Something has to be used to preserve those dyes. Otherwise, they will spoil/sour. And most likely the preservative of choice, when these dyes are produced on a mass scale, will be a chemical preservative that can wreak all kinds of havoc in our birds’ delicate systems. It is hidden is all sorts of other food “ingredients.” So if you are not purchasing toys that are literally handmade and dyed with organic dyes and preserved with natural preservatives like herbs then beware!


​Hormonal Stimulation

There’s a stronger reason you may not want to buy toys with bright and loud colors, this may come as quite a surprise to you, but I assure the information is well-founded by the research studies I have performed with my very own flock. This is the subject of hormonal stimulation. It is a fact that birds purposely “display” color when mating season arrives. This research information can be found just about anywhere. And one of the main reasons birds do this is to stimulate the opposite sex into a desire to mate. Could it be then, that we are actually stimulating our birds to remain in a type of breeding state during the full calendar year by exposing them to bright colors in and around their environment? Even to the point of painting their bird rooms with bright colors? I think so. We may be causing our birds to become, and remain, “sexually frustrated” on an ongoing basis by the use of all of these brightly colored objects and environments. In my opinion, this is just one factor leading to feather destruction in so many of our captive companion birds. To mimic their wild surroundings, we need to step back and really look at the “normal” environment they would be living in on a day-to-day basis; mostly browns, greens and muted colors. For this very strong reason, I implore you to purchase toys that are only natural in color, no colored plastic or acrylic parts, and no colored wood, whatsoever.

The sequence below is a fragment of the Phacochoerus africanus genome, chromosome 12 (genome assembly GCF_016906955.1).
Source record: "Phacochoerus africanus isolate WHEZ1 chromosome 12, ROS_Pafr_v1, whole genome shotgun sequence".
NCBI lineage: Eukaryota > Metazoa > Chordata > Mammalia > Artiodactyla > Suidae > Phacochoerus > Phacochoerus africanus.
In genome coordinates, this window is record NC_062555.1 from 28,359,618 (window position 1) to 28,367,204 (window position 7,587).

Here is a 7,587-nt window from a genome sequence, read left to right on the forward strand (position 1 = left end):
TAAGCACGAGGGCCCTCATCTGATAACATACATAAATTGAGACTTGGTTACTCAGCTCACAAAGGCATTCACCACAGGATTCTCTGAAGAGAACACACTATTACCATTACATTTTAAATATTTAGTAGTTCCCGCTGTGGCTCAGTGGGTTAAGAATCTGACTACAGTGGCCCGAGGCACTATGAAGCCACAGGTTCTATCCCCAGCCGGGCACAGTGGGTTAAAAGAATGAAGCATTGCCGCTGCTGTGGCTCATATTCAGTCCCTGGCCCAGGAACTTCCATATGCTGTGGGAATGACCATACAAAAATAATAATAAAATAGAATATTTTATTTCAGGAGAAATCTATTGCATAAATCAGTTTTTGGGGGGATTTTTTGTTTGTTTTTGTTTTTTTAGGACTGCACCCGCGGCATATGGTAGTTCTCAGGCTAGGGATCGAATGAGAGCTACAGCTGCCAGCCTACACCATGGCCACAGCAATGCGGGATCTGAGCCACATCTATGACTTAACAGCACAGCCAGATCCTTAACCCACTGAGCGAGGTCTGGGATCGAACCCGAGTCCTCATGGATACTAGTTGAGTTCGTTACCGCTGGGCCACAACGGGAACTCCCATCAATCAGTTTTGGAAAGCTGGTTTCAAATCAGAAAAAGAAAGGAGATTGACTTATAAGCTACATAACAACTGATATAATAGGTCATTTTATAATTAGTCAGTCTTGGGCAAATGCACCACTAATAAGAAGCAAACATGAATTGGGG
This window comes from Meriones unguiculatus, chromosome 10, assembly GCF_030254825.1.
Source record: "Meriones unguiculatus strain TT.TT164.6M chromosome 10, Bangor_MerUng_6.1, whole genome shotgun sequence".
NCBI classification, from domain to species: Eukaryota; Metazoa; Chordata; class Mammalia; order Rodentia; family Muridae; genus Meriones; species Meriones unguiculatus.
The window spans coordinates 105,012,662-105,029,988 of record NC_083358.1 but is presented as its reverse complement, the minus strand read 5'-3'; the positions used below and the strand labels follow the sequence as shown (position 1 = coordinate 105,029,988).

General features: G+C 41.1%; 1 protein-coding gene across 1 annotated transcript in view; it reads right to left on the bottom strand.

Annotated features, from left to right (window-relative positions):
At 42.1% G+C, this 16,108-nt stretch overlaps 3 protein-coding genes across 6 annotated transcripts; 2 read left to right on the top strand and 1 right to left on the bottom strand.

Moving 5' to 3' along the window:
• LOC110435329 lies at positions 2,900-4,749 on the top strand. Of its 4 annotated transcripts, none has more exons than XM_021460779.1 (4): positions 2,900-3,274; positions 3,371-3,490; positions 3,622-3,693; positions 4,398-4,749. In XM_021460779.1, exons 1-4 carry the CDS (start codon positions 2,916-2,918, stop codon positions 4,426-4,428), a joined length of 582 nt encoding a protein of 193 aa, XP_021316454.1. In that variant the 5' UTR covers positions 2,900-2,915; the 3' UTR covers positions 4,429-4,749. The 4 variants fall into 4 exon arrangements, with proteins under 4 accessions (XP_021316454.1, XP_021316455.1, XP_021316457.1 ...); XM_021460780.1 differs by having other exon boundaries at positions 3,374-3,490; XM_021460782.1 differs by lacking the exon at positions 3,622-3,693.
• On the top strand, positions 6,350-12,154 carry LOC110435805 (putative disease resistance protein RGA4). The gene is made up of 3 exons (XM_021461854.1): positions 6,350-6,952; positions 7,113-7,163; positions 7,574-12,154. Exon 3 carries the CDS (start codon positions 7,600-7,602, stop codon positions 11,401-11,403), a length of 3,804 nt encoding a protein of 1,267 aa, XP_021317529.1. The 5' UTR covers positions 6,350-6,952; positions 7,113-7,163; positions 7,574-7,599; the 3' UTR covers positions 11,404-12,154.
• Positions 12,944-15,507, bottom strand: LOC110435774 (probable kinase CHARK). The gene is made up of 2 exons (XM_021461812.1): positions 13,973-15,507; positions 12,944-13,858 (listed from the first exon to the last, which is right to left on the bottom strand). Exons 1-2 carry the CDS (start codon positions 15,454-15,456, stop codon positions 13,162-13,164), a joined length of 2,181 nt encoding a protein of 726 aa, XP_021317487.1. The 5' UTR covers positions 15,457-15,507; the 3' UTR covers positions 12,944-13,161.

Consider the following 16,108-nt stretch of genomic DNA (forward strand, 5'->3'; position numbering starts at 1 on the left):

If you are determined to have colored plastic toys in your bird’s environment, here are some tips to help you choose the safest plastic parts to have on those toys. Soft plastic, or even semi-soft plastic, like the plastic chains, contains a lot of zinc, a heavy metal that causes metal toxicity. Zinc is what is used to bind the color to the plastic. Please do not purchase toys with soft or semi-soft plastic parts. The only “plastic” parts that are safe is acrylic.

But, no matter how safe we try to make bird toys some “accidents” can happen during your bird’s playtime fun and what was meant for an enriching experience can all of a sudden turn deadly. It is important to carefully watch our birds as they play with their toys, just as we would with a human child, to make sure they remain safe at all times.